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A cliché is anything that is overused, often to the point of being rendered meaningless. Although the use of clichés is generally avoided in great pieces of literature, film, and theater, they can also be employed for humor in satire. Clichés often grow from archetypes.

In literary fiction, clichés often take the form of predictable characters, situtations, or settings; for example, the stereotypical peg-legged pirate searching for treasure.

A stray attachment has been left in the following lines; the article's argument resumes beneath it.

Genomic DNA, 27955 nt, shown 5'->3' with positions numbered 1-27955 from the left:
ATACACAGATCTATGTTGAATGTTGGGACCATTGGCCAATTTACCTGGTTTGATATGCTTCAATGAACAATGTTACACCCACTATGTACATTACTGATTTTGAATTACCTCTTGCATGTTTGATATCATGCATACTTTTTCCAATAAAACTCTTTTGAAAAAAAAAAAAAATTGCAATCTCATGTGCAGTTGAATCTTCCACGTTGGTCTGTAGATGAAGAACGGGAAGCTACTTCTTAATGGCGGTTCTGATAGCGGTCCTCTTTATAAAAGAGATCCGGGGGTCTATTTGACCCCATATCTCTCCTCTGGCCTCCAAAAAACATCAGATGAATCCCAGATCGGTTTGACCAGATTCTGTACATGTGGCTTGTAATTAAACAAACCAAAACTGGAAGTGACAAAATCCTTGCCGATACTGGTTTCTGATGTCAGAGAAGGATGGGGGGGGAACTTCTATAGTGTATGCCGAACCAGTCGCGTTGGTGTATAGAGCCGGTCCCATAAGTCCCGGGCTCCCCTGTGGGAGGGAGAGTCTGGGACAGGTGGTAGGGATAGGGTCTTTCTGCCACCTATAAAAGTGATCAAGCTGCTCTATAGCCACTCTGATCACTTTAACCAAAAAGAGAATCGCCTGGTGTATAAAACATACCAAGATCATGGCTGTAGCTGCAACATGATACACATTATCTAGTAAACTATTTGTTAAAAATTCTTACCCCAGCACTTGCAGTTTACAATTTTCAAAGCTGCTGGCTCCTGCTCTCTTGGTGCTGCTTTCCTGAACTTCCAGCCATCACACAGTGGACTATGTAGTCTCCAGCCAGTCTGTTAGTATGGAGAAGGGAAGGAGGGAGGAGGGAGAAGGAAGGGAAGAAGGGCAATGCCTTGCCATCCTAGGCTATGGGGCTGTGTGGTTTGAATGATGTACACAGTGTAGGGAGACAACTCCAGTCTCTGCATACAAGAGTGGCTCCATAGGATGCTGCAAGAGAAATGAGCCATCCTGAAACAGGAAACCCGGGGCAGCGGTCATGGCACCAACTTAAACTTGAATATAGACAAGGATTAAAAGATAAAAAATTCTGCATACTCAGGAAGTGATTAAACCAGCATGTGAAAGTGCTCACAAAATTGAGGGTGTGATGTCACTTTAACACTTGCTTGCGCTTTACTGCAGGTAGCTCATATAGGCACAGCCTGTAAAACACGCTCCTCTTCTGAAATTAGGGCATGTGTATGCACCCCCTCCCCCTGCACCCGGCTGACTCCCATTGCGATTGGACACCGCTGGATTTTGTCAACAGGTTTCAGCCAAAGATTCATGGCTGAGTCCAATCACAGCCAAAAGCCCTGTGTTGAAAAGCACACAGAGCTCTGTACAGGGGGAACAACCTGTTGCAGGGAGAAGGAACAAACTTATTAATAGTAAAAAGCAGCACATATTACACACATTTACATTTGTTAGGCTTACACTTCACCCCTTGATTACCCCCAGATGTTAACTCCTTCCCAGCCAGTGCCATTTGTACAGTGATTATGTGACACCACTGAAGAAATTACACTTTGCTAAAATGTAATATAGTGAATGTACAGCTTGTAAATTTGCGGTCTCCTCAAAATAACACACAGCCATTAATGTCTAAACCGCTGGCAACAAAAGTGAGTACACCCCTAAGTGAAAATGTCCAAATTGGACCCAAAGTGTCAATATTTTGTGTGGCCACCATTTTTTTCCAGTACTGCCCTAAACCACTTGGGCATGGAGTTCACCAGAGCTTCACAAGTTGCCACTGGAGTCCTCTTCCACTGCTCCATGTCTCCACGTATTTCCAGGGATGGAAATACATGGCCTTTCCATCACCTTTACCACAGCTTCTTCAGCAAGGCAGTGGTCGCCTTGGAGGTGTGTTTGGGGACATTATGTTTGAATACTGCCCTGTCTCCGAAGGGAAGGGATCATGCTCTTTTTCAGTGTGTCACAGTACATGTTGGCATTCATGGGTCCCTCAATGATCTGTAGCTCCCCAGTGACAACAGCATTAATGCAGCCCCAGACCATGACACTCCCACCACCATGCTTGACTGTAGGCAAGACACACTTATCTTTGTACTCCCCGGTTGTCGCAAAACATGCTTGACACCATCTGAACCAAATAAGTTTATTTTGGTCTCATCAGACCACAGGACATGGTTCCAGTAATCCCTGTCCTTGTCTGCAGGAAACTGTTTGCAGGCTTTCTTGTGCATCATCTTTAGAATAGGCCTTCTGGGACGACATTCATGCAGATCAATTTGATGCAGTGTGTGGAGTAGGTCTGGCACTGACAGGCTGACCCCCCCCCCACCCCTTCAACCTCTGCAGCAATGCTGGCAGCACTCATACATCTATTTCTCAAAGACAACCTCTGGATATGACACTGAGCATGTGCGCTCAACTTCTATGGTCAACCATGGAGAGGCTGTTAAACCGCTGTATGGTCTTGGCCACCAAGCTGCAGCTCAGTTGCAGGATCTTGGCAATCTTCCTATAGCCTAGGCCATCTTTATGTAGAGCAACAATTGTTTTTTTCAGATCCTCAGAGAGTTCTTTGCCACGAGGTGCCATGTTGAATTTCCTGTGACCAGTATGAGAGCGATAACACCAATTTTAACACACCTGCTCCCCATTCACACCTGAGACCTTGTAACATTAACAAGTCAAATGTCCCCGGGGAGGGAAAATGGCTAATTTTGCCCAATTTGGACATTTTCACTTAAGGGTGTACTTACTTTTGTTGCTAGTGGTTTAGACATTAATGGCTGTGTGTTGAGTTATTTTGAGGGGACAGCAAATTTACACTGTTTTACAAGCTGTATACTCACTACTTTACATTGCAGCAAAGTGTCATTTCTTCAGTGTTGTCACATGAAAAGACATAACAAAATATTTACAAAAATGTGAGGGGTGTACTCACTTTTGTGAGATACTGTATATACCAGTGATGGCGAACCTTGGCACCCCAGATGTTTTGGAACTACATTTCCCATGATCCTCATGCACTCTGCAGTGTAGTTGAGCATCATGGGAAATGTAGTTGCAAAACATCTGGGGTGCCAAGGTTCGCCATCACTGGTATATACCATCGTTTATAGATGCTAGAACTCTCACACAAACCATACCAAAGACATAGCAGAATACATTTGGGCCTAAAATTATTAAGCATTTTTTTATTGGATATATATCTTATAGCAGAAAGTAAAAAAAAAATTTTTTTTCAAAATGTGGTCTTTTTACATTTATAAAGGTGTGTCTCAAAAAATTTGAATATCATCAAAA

Movie clichés are similar to the ones found in literature, with a particular focus on predictable situtations. For example, a common film cliché is for a fruit stand to be knocked over during a chase sequence. Another cliche, it could be said, is when a killer is killed in an horror movie, only to be revived for the next sequel.

Clichés vs. Archetypes

See also List of clichés.